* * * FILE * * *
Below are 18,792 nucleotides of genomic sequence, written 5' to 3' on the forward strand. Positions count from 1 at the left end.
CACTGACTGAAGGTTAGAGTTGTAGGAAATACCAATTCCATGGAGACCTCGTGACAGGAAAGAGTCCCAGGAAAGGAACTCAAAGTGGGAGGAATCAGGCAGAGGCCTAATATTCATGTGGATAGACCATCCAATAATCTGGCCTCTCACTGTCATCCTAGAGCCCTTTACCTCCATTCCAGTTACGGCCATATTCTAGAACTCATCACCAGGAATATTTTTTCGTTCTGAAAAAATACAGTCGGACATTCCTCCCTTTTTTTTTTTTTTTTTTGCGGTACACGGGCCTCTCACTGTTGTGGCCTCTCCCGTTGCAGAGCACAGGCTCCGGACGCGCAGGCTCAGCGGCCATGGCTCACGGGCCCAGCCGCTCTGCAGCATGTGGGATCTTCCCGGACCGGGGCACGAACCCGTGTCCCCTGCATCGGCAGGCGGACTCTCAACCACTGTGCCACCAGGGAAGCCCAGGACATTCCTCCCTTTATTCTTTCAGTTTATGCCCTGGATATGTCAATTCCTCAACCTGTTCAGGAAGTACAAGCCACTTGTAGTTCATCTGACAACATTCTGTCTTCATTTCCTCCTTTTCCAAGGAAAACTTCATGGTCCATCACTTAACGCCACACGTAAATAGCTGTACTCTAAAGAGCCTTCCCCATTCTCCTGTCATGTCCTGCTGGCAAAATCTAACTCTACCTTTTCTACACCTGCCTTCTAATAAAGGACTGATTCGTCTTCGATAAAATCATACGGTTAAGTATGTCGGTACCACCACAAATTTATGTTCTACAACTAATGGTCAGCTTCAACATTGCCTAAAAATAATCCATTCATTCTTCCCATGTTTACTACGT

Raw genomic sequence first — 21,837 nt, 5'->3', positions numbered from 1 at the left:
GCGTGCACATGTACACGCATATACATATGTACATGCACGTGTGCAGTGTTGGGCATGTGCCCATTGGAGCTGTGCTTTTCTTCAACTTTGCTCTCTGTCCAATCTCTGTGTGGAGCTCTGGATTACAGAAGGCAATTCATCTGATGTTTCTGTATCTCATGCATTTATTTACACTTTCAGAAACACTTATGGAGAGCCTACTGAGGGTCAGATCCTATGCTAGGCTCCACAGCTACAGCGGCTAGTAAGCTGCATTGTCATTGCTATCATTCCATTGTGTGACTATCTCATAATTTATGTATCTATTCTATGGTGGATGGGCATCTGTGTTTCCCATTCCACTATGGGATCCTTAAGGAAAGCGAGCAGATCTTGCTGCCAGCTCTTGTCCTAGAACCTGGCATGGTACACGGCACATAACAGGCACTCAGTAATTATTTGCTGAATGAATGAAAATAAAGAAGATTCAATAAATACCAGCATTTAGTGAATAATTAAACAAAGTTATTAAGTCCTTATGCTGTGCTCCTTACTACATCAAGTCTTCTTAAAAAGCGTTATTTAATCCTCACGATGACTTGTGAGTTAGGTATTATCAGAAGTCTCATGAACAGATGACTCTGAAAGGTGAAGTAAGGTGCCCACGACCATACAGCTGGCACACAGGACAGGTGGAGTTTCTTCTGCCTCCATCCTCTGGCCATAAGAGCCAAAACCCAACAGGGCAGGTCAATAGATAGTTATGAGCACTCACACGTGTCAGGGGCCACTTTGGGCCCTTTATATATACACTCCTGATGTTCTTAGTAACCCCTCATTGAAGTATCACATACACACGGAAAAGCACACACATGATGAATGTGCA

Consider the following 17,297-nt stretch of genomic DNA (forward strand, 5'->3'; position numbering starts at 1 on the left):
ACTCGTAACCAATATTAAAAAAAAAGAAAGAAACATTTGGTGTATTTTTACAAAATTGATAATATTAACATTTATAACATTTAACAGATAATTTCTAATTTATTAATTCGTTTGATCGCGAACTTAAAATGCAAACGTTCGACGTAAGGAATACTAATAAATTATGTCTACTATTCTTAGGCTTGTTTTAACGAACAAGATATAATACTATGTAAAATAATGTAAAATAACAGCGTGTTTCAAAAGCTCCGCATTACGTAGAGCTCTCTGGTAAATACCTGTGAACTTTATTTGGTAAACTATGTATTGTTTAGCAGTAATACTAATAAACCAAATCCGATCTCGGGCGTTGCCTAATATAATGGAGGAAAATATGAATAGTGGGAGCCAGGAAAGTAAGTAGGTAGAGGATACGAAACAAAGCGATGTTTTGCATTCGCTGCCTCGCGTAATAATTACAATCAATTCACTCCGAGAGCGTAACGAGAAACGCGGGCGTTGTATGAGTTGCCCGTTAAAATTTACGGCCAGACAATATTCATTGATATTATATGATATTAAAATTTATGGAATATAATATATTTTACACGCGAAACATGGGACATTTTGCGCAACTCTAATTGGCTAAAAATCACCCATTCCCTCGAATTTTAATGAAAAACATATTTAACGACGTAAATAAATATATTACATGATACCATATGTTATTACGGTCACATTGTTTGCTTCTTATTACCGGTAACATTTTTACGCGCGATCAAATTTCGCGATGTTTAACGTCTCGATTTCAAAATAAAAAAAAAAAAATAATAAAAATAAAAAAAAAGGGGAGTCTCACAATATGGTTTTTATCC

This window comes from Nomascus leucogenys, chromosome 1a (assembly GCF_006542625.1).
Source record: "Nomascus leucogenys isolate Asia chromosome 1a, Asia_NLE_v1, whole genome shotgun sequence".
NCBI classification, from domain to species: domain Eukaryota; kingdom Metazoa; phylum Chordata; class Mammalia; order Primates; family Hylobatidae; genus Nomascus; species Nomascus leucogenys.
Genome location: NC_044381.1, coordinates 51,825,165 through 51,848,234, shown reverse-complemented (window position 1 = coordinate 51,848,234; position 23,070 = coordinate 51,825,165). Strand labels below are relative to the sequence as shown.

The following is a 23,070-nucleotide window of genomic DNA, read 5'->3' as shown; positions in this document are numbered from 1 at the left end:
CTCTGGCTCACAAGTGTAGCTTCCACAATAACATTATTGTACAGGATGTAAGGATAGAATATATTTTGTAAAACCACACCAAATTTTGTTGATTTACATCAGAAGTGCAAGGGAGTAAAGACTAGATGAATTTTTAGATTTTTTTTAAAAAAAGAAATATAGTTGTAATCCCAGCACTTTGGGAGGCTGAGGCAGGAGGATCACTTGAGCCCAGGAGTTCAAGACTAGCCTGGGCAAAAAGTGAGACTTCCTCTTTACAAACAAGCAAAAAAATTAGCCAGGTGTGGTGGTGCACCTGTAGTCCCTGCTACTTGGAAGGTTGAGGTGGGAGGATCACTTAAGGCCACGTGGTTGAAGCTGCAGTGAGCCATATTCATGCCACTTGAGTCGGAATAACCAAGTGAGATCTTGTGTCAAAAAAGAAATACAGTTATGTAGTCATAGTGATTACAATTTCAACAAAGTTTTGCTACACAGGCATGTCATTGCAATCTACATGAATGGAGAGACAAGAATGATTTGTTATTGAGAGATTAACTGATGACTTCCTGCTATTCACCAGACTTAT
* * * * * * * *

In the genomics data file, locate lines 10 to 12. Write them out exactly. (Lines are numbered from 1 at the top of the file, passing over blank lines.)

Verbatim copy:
Genome location: NC_044381.1, coordinates 51,825,165 through 51,848,234, shown reverse-complemented (window position 1 = coordinate 51,848,234; position 23,070 = coordinate 51,825,165). Strand labels below are relative to the sequence as shown.

The following is a 23,070-nucleotide window of genomic DNA, read 5'->3' as shown; positions in this document are numbered from 1 at the left end:
CTCTGGCTCACAAGTGTAGCTTCCACAATAACATTATTGTACAGGATGTAAGGATAGAATATATTTTGTAAAACCACACCAAATTTTGTTGATTTACATCAGAAGTGCAAGGGAGTAAAGACTAGATGAATTTTTAGATTTTTTTTAAAAAAAGAAATATAGTTGTAATCCCAGCACTTTGGGAGGCTGAGGCAGGAGGATCACTTGAGCCCAGGAGTTCAAGACTAGCCTGGGCAAAAAGTGAGACTTCCTCTTTACAAACAAGCAAAAAAATTAGCCAGGTGTGGTGGTGCACCTGTAGTCCCTGCTACTTGGAAGGTTGAGGTGGGAGGATCACTTAAGGCCACGTGGTTGAAGCTGCAGTGAGCCATATTCATGCCACTTGAGTCGGAATAACCAAGTGAGATCTTGTGTCAAAAAAGAAATACAGTTATGTAGTCATAGTGATTACAATTTCAACAAAGTTTTGCTACACAGGCATGTCATTGCAATCTACATGAATGGAGAGACAAGAATGATTTGTTATTGAGAGATTAACTGATGACTTCCTGCTATTCACCAGACTTAT